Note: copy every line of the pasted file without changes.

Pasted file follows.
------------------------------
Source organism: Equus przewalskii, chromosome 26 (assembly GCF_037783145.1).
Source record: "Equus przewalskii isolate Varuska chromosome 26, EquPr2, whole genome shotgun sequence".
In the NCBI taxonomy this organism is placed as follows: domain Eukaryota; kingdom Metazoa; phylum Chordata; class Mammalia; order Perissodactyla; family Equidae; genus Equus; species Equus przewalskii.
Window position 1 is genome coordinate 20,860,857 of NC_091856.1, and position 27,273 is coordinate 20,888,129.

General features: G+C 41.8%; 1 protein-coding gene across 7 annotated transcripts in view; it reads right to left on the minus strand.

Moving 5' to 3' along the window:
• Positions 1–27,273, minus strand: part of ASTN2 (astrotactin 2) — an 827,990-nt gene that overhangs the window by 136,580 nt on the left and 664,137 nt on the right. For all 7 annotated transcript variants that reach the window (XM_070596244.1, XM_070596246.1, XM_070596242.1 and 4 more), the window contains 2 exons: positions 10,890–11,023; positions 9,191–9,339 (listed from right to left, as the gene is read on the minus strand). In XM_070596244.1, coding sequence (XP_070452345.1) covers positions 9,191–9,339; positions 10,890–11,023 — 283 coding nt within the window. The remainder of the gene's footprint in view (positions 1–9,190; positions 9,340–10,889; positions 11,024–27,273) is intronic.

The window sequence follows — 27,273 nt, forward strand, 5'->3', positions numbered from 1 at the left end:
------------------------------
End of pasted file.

Source organism: Equus przewalskii, chromosome 26 (assembly GCF_037783145.1).
Source record: "Equus przewalskii isolate Varuska chromosome 26, EquPr2, whole genome shotgun sequence".
In the NCBI taxonomy this organism is placed as follows: domain Eukaryota; kingdom Metazoa; phylum Chordata; class Mammalia; order Perissodactyla; family Equidae; genus Equus; species Equus przewalskii.
Window position 1 is genome coordinate 20,860,857 of NC_091856.1, and position 27,273 is coordinate 20,888,129.

General features: G+C 41.8%; 1 protein-coding gene across 7 annotated transcripts in view; it reads right to left on the minus strand.

Moving 5' to 3' along the window:
• Positions 1–27,273, minus strand: part of ASTN2 (astrotactin 2) — an 827,990-nt gene that overhangs the window by 136,580 nt on the left and 664,137 nt on the right. For all 7 annotated transcript variants that reach the window (XM_070596244.1, XM_070596246.1, XM_070596242.1 and 4 more), the window contains 2 exons: positions 10,890–11,023; positions 9,191–9,339 (listed from right to left, as the gene is read on the minus strand). In XM_070596244.1, coding sequence (XP_070452345.1) covers positions 9,191–9,339; positions 10,890–11,023 — 283 coding nt within the window. The remainder of the gene's footprint in view (positions 1–9,190; positions 9,340–10,889; positions 11,024–27,273) is intronic.

The window sequence follows — 27,273 nt, forward strand, 5'->3', positions numbered from 1 at the left end: